- Government regulation of romance
- A young man's invention of a way to ensure a comfortable income without any form of labor
- A young man who seeks--and obtains--freedom from all of society's rules, only to be harmed in the absence of society's rules
- A farmer's wife and her tortured options when a former suitor reenters her life flush with money
- A 50-year married couple find a book on happiness in marriage only to find that it almost destroys their happiness
- The ironic means by which President Pewter gained his Office
- The unexpectedly short career of a dictator
As must be apparent, the overarching frame and theme of most of Chevigny's fantasies could be summed up by the sage adage, "be careful what you wish for, or you might just get it." Chevigny was certainly well-equipped to opine on the subject.
From the July 4th, 1947 edition of the Canton Repository:
THE NATIONAL BROADCASTING CO., in a fit of artistic integrity, is presenting this summer a series of radio dramas called "Plays by Ear" (NBC 7 p.m. Mondays). The plays are written by Hector Chevigny, a blind writer, whose stories, it was explained, have been heard many times on well known programs. However, up to now, the writer has been playing second fiddle to the actors. In this show, Chevigny gets the credit and even appears briefly on the program. If this is a trend, giving the writers a little attention, it's certainly a healthy one. Radio writers have remained persistently anonymous for too many years.
"PLAYS BY EAR"--at least the story I heard--is a type of drama toward which radio authors gravitate almost inevitably. It was a drama with a twist, strong in ideas and story and weak in character development.
A half-hour radio show doesn't lend itself to character building very well; conversely, heavily plotted stories come across nicely.
This particular drama was a fantasy called "Complex for Millions," a satire of sorts on the 20th century preoccupation with psychoanalysis. The scene is Washington in 1980. Only one really impressive new structure has arisen in that time; it is the department of psychic health, presided over by a cabinet officer called the secretary for emotional behavior.
THIS NEW DEPARTMENT has gone to work with such horrifying zeal that there isn't a neurotic left in the country. Proudly the secretary tells a press conference that the nation is so emotionally well balanced that there isn't a single young man between the ages of 18 and 24 who isn't either married or engaged.
However, an enterprising reporter notices that the record isn't so good on the distaff side of the ledger. There is one girl who isn't married, a girl from Iowa, age 26, who refuses to get married.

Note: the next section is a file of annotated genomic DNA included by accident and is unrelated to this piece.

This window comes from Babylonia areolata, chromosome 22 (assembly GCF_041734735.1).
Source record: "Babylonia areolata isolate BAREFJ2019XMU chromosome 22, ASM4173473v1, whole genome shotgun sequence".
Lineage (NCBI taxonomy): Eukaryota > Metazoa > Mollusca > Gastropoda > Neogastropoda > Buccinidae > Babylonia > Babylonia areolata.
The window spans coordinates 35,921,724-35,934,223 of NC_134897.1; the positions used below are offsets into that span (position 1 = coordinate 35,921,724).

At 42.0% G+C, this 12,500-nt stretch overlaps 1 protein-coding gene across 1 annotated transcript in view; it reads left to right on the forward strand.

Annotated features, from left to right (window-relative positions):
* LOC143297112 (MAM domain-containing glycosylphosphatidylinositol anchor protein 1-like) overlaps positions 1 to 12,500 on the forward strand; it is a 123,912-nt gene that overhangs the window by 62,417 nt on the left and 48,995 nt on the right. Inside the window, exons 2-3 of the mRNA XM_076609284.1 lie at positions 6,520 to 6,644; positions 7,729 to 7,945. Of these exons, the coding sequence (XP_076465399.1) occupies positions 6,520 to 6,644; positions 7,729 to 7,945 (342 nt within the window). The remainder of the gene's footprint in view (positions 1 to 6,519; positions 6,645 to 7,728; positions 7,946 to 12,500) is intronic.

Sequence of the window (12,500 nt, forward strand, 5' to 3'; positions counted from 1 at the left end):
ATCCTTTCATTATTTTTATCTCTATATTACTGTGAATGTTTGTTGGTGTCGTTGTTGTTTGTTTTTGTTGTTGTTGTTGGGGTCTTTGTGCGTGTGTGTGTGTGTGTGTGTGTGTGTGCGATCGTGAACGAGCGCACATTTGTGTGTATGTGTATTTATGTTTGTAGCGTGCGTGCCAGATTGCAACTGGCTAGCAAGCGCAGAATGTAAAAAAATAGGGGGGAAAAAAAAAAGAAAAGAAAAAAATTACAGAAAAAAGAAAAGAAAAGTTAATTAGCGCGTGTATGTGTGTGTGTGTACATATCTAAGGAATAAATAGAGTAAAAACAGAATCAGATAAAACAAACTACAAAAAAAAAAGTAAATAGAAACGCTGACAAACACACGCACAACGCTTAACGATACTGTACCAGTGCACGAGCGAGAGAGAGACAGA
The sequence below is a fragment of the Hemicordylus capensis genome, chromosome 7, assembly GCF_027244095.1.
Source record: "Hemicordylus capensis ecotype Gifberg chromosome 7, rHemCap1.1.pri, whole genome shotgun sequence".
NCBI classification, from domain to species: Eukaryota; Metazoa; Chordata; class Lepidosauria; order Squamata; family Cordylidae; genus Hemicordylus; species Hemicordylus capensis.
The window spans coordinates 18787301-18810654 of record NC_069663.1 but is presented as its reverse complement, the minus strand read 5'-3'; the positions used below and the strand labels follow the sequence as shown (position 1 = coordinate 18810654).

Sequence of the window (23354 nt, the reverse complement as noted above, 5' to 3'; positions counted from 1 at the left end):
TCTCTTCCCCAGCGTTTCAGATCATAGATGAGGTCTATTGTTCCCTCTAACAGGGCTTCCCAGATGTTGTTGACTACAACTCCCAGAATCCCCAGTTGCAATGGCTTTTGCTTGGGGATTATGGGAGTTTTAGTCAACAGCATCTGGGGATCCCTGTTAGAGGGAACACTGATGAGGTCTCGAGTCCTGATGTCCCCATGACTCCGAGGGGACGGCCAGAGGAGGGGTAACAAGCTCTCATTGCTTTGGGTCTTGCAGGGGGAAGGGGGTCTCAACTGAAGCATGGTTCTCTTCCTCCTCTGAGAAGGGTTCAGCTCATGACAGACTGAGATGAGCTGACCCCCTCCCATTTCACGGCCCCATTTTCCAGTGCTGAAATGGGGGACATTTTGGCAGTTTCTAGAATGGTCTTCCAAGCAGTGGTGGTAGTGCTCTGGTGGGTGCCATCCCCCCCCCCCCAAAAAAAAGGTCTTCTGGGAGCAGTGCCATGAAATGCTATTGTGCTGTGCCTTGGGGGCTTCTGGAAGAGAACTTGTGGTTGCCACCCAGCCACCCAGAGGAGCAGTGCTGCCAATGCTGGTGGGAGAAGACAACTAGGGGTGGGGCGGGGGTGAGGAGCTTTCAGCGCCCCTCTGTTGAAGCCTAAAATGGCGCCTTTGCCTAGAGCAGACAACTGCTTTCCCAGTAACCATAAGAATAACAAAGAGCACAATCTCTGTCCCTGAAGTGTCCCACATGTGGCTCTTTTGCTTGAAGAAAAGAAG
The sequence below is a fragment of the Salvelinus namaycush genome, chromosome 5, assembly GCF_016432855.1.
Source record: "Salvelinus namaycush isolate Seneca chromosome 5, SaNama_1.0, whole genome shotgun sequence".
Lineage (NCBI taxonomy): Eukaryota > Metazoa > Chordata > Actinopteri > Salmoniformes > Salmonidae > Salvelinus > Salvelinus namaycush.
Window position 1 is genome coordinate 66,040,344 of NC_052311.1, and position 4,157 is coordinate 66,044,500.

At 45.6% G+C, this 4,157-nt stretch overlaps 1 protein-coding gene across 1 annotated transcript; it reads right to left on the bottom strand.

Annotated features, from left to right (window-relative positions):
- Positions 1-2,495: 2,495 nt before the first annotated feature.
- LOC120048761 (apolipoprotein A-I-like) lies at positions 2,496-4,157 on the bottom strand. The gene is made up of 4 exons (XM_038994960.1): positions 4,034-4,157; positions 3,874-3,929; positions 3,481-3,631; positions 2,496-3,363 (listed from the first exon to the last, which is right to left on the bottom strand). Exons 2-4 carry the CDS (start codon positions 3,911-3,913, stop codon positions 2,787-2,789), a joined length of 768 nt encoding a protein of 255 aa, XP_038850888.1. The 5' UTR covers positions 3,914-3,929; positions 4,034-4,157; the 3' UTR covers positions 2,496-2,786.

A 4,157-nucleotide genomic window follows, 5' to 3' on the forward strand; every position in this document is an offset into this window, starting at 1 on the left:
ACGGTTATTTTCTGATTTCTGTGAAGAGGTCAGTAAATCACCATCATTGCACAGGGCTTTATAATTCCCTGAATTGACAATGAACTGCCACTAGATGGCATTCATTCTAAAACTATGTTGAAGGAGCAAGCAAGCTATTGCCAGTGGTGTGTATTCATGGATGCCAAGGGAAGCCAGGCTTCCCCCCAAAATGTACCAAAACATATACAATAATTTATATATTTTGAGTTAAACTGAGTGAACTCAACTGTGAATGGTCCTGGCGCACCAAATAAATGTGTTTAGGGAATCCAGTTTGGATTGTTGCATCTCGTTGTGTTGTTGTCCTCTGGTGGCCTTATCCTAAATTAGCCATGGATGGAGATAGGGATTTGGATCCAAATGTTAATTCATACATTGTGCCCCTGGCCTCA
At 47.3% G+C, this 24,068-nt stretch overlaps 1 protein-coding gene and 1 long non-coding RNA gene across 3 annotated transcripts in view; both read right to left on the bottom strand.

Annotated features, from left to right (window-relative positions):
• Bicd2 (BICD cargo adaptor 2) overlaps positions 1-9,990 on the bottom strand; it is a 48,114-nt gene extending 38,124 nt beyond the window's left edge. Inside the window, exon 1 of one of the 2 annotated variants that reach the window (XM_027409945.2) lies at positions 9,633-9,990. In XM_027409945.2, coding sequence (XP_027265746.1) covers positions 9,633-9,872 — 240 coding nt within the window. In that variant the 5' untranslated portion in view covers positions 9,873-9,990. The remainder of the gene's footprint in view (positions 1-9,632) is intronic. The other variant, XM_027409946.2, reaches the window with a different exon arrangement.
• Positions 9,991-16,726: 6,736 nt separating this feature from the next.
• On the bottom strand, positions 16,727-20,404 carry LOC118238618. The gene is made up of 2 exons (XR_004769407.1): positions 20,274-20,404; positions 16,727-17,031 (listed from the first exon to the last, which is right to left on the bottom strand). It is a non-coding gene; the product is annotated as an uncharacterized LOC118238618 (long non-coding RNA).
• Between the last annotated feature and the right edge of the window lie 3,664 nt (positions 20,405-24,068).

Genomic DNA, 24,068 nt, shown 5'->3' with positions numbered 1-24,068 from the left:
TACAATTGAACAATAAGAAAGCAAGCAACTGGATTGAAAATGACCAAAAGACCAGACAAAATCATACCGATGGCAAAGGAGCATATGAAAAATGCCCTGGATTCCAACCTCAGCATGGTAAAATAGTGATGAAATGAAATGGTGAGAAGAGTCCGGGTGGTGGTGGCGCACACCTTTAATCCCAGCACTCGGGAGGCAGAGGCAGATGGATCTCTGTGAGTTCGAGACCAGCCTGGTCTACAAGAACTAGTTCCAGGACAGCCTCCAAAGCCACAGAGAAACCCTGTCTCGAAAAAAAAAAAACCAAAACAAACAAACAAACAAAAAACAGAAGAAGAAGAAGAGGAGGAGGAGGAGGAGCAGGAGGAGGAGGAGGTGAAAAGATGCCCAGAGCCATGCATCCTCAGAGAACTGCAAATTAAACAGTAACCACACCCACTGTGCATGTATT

The secretary for emotional behavior is properly mortified. The President of the United States gets wind of this disastrous failure and is highly upset. It is an election year and Senator O'Brien of the opposition party is sure to make political capital of the matter.
THE HERETIC is summoned to Washington where she airily tells the secretary she isn't married because she hasn't found the right man yet. She also speaks a lot of dangerous nonsense about love and romance, ideas that haven't been heard for years in this emotionally stabilized country.
At a hurriedly called cabinet meeting, the attorney general suggests the girl has been reading poetry; there is a lot of book-legging going on. Places right in Washington where a man could read all the Browning he wanted. And it was well known that smugglers were bringing in Keats over the Canadian border.
Well, the situation contains such elements of political dynamite that the secretary, whose emotional stability as never been questioned, begins to exhibit marked repressive symptoms. To settle his mind, the attorney general suggests a spot of poetry; he knows a little place where the best people are frequently seen.
THE SECRETARY FINDS himself reading love poems by Heinrich Heine and they don't help a bit. First thing you know he is displaying signs of marked anxiety, a symptomatic, possibly even subconscious, hostility.
Well, he finally catches on to the fact that he's in love, a state of emotionalism which he compares with the highest level of the manic-depressive cycle. He marries the girl himself and the defeat of his party is averted.
The story is possibly a little too pat and some of it sounds too much like Aldous Huxley's "Brave New World" but it certainly involved high level of imagination for radio. Next Monday, there will be another little twister, a story about a man who sold shares in his chances of inheriting a fortune. I've heard that one before, too, though I can't remember where. Still, I wouldn't mind hearing it again.